1. emmafarrellblog

    Wow you poor thing it sounds like such a hectic day, I hope things have calmed down and your parents are okay! Thank you for sharing about the 24 hour blood pressure and heart rate test! I’ve had the 24 hour HR one but not the BP, it sounds very interesting! Hope you’re feeling okay xx

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  2. Sherry denBoer

    Me again…can I just say that this post made me smile (not at you, WITH you) as I have soooooo been there feeling insane, helpless, flying away in the current of craziness, all the while sickly and weak…I truly feel for you and this day of yours (challenging to say the least). And I know what it is like to experience this sort of malarkey just to find, at the end of the day (so to speak) there is nothing much to be gained (but you had to do it). I so hope you get some rational and helpful info from this experience but, if you don’t, for what it is worth…I TOTALLY know how you might feel…well, I am not you, but I have so been there…and I wish you strength and want you to know that – although I can do nothing to make a real difference for you…I so care. Thinking of you. Sherry.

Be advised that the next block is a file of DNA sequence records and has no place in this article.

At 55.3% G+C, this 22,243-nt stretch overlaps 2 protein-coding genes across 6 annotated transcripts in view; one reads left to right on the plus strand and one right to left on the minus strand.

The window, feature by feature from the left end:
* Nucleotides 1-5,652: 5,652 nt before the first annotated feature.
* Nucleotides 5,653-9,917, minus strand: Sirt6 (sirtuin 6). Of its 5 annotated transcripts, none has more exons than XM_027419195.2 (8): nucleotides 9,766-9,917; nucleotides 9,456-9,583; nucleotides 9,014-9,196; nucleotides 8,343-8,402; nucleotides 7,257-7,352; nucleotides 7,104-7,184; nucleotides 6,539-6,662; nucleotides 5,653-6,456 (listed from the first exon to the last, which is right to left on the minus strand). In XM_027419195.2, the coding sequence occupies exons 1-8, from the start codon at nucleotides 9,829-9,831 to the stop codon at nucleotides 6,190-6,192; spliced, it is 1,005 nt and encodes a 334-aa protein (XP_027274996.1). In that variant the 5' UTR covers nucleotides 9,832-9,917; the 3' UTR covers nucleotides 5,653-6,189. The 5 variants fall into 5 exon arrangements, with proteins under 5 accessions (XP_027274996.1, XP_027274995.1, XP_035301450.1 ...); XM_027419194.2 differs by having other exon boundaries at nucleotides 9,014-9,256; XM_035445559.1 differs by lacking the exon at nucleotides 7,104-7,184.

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    1. bertieandme Post author

      Thanks so much Sherry. My life is like some daily sketch show off the TV – it even makes me chuckle. I live in the middle of absolutely nowhere yet I seem to have a crazy life!! At least I’m never bored 😉 Hugs x

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  3. Marley

    Dear Jax and Bertie:

    Well it looks like from your picture with all the electrodes that they fashioned you up for Halloween a month early! Get a pot of tea going and calm your nerves.

    What a crazy day! You certainly had your hands full. I hope your Mum and Step Dad are doing better. You are a good one to pick up the pieces when you need someone to do it for you! God bless your spirit!

    I’ve had those days searching for answers. I like to leave no stone un-turned. My blood pressure has always been low. So has my Mother’s when she was with us; she passed at age 80 in 1998. Doctors and nurses would say my low BP was great! I thought it was too, but it was actually the sign of a rare as yet undiscovered problem with histamine release from mast cells. Histamine is a vasodilator-it relaxes the smooth muscle in blood vessels and opens up blood flow. That way, Nature intended the other cells in the immune system to reach the site of perceived bacterial, viral,etc. invasion as fast as possible.